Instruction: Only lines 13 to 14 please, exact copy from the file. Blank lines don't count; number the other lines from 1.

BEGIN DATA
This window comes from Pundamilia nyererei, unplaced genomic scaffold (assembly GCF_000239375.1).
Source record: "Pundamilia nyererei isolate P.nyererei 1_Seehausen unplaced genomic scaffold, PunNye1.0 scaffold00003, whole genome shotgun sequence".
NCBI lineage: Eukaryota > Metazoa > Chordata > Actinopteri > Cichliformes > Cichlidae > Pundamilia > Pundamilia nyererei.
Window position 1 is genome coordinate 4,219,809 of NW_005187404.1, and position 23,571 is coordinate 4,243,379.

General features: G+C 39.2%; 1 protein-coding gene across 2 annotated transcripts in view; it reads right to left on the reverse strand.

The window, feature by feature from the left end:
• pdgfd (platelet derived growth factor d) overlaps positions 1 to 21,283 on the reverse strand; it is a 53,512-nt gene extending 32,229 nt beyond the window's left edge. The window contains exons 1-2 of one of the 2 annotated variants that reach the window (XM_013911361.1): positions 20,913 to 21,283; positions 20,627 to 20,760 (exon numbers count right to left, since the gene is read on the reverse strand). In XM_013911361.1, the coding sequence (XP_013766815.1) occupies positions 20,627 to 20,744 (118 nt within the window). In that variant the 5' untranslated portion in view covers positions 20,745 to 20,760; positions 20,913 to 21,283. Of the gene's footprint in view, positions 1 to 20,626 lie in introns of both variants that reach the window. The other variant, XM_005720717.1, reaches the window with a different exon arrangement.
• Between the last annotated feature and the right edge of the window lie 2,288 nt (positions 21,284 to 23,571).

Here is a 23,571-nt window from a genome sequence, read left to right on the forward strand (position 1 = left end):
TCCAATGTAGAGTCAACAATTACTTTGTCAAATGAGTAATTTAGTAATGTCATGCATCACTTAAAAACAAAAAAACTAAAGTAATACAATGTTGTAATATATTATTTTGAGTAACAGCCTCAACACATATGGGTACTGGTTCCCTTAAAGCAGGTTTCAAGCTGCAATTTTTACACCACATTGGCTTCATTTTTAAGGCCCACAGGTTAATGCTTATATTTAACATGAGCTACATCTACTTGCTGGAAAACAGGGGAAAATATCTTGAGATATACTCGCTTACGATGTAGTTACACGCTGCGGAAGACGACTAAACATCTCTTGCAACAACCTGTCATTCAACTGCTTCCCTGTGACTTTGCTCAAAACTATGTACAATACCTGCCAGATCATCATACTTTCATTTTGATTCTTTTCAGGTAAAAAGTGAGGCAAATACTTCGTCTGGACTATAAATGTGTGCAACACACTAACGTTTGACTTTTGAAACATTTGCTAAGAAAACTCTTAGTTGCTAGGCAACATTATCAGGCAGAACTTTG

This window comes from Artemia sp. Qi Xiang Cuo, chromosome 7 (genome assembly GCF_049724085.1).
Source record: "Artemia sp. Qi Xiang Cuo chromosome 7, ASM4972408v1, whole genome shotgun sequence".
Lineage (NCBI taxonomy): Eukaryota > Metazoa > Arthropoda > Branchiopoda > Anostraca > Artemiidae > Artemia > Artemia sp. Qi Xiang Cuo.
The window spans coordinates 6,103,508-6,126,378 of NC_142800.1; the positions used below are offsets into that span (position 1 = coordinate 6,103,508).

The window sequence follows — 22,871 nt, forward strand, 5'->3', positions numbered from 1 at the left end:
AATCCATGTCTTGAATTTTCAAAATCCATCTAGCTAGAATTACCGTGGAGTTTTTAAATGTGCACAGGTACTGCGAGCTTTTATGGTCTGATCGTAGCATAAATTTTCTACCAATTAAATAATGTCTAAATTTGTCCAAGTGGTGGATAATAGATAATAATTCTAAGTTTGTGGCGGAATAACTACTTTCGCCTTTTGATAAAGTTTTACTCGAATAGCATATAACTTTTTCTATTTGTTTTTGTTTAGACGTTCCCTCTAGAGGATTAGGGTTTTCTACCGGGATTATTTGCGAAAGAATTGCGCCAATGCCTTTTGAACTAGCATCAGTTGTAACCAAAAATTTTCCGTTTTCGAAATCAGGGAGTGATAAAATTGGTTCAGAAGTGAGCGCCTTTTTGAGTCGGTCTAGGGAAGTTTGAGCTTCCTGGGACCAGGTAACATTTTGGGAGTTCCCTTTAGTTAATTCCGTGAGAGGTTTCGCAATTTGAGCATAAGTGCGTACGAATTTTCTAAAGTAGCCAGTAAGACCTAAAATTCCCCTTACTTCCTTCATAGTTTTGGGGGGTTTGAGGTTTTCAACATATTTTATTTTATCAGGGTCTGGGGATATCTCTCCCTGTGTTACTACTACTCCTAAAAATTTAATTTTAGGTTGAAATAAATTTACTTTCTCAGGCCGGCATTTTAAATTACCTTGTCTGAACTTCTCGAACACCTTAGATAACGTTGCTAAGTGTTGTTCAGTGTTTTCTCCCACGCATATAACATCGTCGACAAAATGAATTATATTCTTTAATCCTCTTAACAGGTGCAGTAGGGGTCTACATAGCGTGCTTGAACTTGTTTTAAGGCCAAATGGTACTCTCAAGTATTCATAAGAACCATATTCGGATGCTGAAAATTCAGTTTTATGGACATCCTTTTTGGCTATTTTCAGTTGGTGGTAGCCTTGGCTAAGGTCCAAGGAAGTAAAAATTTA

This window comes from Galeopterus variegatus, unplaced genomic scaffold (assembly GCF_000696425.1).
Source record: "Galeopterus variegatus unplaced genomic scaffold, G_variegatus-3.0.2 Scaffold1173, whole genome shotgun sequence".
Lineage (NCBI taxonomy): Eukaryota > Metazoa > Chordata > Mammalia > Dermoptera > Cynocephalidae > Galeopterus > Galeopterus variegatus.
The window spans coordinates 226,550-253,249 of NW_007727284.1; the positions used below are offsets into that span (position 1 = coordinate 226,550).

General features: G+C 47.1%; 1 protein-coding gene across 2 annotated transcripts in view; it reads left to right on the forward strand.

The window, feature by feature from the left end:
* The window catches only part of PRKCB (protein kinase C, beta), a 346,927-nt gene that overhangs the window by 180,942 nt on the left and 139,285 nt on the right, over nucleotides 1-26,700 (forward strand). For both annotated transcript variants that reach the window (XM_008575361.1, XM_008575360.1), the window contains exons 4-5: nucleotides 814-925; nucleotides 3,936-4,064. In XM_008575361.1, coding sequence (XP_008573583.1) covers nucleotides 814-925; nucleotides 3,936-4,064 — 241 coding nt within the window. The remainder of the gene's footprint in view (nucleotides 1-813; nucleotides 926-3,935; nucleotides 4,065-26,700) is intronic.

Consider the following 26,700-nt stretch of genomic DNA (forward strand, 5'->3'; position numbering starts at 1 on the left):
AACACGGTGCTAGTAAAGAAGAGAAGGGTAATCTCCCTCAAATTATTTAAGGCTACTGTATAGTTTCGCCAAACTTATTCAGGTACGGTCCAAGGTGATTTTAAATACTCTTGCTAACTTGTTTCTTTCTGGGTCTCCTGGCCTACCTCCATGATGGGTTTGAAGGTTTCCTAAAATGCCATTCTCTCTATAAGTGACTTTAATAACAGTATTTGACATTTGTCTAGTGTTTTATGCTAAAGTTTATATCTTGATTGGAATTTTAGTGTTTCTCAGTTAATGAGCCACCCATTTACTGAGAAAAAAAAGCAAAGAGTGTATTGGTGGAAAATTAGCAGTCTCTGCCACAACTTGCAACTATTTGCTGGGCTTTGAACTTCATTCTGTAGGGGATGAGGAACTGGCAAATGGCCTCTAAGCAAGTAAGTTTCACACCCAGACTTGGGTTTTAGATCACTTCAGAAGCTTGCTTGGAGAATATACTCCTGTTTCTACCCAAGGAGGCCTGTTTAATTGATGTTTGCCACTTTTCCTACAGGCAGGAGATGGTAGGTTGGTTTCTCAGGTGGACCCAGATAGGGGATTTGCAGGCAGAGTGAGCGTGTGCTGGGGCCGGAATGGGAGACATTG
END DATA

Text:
Lineage (NCBI taxonomy): Eukaryota > Metazoa > Arthropoda > Branchiopoda > Anostraca > Artemiidae > Artemia > Artemia sp. Qi Xiang Cuo.
The window spans coordinates 6,103,508-6,126,378 of NC_142800.1; the positions used below are offsets into that span (position 1 = coordinate 6,103,508).